American scientists have found a new planet in the solar system called ‘Planet Nine’, however the discovery has been revealed before they actually laid eyes on it.
Despite that, the claims are being taken seriously by astronomers because the team responsible for the find is led by one of the world’s top astronomers.
“The guy who did this is the best in the business,” Sydney University Institute of Astronomy Professor Peter Tuthill told The New Daily.
“He is not prone to overstating his conclusions but even when he made the announcement said ‘I have these observations I can’t explain and the only thing that could is if I think there is a planet out there’.”
Computer simulations of the orbits of distant objects in space past Neptune suggest Planet Nine is real, scientists from the California Institute of Technology argued.
“Although we were initially quite sceptical that this planet could exist, as we continued to investigate its orbit and what it would mean for the outer solar system, we become increasingly convinced that it is out there,” said Konstantin Batygin, a professor who worked on the discovery.
Pluto and Ceres, both considered dwarf planets, were originally thought to be planets at the time they were discovered – but were both later demoted.
That’s not expected to be the case with Planet Nine.
Its mass – which is at least 5000 times that of Pluto – and its ability to gravitationally dominate its orbit, means some scientists believe there should not be any debate about whether it is a planet.
Click on the interactive image above to see how far Planet Nine is from the rest of the solar system
“This would be a real ninth planet,” the Planet Nine discoverer Professor Mike Brown told the ABC.
Professor Brown – who published his findings in the Astronomical Journal – said his team had been working to make the discovery for two years.
“We noticed that the very most distant objects in our solar system … that go out beyond Pluto they all go off in one direction, which is a very strange thing.”
The planet would take between 10,000 and 20,000 years to orbit the Sun and the next step is for monitor telescopes to try and spot the planet in the sky.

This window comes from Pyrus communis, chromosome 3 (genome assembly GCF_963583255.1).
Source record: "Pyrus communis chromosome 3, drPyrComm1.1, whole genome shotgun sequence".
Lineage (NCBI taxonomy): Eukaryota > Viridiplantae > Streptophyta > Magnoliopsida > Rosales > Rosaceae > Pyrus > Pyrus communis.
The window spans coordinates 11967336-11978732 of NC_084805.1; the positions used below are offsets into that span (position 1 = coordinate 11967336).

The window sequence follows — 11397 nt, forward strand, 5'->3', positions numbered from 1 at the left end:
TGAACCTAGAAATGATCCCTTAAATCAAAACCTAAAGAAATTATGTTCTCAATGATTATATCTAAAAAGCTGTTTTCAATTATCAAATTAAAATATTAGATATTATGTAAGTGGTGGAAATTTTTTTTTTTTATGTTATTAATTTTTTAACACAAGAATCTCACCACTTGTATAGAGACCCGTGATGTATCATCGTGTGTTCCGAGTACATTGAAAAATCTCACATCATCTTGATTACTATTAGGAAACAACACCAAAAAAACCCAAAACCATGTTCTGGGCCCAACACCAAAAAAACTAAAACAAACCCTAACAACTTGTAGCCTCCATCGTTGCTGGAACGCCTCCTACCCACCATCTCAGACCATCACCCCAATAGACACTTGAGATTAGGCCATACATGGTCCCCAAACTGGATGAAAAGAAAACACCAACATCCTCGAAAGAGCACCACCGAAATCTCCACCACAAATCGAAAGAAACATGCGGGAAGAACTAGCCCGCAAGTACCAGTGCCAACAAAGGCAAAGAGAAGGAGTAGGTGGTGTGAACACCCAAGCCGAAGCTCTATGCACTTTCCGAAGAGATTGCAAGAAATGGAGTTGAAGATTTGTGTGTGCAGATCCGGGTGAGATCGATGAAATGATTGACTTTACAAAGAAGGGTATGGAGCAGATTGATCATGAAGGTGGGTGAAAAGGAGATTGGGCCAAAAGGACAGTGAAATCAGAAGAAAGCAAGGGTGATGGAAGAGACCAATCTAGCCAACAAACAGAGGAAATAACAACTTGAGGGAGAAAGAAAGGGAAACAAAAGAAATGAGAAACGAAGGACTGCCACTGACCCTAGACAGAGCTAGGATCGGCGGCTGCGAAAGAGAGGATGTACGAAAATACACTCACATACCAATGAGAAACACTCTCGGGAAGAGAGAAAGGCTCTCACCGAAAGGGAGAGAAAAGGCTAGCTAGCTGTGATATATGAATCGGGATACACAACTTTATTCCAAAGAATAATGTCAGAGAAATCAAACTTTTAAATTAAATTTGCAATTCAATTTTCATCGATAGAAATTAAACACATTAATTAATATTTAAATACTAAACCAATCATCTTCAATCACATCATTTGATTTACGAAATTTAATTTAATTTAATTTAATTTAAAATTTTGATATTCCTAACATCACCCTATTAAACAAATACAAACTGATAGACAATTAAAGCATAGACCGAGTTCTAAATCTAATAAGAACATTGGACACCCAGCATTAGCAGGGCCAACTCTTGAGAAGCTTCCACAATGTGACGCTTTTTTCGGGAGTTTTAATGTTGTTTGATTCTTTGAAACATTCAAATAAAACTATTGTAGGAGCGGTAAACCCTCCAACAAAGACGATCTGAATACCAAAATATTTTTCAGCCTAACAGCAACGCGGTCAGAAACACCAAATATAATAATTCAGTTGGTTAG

Only Uranus and Neptune have been discovered in our solar system since ancient times.
“This would be a third,” Professor Brown said.
“It’s a pretty substantial chunk of our solar system that’s still out there to be found, which is pretty exciting.”
How was Planet Nine found?
According to Professor Tuthill, the discovery came about by trying to spot anomalies in the way other known space objects were having orbits tampered with.
“It was discovered essentially by tracking the orbit of other objects that are out in the dark in the outer reaches of the solar system,” Professor Tuthill told The New Daily.
“The orbit of those objects was being influenced by something [thought to be the planet].
“This is how other planets have been found. You look for perturbations in orbits.”
He explained that there was obviously enough evidence available to Professor Brown and his team for them to judge that it was a new planet causing all the irregularities they found.
He said the reason why such a significant planet took this long to discover was down to technology.
“You need big telescopes to monitor them,” Professor Tuthill said. “You also need a lot of computers. Once you get the evidence you need to join the dots.
“You need to rule out that it wasn’t the normal solar system causing perturbing and to do those calculations requires heavy duty computing power.
“Both of those things [to find Planet Nine] have only come around recently.”
Where is it?
Well, finding it in the sky isn’t possible yet. In fact, it has never been seen before.
Professor Tuthill said first, the astronomy community needed to challenge the findings to make sure they were definitively proven and also for the Earth’s many monitoring telescopes to spot Planet Nine in the sky.
However, it is reported in the findings that Planet Nine is more than 6000 million km from the sun, whereas Pluto is 5913 million km from the Sun. It’s distance from the sun makes it hard to detect, as so little light is being reflected from its surface.
Earth is 149.6 million km from the sun and smaller than the estimates of Planet Nine’s size.
“They’ve discovered evidence of a planet. They haven’t discovered a planet,” Professor Tuthill warned.
“When you discover a planet you can go stick a flag in it. It is evidence that it is likely that something is out there that is shoving its weight around.”
Watch the video below to watch the researches talk about finding Planet Nine:
– with ABC